Cover Photo by Dana DeVolk on Unsplash

November is here, and so is the time when we embark on our crossing and prepare for the Caribbean Season. As this journey can take up to 3 weeks and with the added stress of potential quarantine on the other side, it’s challenging to know how to care for and store your fresh produce to make it last the long trip.

We have teamed up with Monaco-based food provisioners Maison Del Gusto to tackle food waste’s prevalent problem. They are here to provide us with their top 3 tips on how to make your fresh produce last the crossing. And, if you make it to the end of this read, they have also given us their top 3 most popular items you should stock up on before you leave!

With thanks to Maison Del Gusto, use these tips to learn How to Make your Fresh Produce Last the Crossing:

Tip 1. Use a Provisioner:

Photo by Elaine Casap on Unsplash

The difference in quality and service when using a provisioner compared to stocking up at supermarkets is profound. Provisioners always go the extra mile, and it does not go unnoticed.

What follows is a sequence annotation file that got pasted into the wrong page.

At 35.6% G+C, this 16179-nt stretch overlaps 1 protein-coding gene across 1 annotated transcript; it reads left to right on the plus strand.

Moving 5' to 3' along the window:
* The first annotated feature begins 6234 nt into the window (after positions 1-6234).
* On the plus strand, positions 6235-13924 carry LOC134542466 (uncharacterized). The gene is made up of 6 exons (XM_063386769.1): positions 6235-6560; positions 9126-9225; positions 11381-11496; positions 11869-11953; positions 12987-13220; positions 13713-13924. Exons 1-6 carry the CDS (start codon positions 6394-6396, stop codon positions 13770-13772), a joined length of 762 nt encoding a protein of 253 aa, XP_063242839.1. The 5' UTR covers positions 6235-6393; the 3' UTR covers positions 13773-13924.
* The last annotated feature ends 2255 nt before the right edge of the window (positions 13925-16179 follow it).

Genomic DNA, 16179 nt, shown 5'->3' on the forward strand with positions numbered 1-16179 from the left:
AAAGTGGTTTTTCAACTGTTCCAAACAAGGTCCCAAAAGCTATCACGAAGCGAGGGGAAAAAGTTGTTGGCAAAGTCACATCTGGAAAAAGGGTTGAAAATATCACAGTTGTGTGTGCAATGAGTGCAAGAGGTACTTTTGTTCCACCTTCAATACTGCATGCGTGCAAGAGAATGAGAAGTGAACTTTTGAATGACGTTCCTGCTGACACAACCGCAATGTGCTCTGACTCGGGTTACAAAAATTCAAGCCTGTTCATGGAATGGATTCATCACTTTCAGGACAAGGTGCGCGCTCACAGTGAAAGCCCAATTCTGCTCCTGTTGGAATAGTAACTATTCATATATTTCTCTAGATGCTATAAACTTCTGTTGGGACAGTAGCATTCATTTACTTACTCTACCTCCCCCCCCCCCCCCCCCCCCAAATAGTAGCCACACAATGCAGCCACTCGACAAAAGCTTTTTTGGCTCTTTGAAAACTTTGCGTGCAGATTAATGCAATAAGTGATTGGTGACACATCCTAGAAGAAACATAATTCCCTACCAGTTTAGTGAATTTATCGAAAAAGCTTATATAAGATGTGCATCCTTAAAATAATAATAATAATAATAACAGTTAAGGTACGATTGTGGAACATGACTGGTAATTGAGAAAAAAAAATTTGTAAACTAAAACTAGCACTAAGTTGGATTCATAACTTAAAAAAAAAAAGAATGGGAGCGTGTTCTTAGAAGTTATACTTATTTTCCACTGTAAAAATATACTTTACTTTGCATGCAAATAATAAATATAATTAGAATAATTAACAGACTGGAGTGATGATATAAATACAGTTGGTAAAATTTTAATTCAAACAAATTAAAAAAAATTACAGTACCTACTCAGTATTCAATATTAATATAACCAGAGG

For instance, Maison Del Gusto orders and prepares all their food for you on demand. Meaning you are always guaranteed to get the freshest produce possible. Provisioners don’t just go to supermarkets or local markets to get their produce; they go straight to the producer. This means shorter transport times, fewer people handling, less sunlight exposure and controlled temperatures from plant to port.

A provisioner will always offer a more personalised experience. At Maison Del Gusto, they select the products with extreme care for the specific client, ensuring you get exactly what you ordered. You will know where the produce has come from and that it is of the best quality possible. And naturally, the best and freshest produce will last the longest!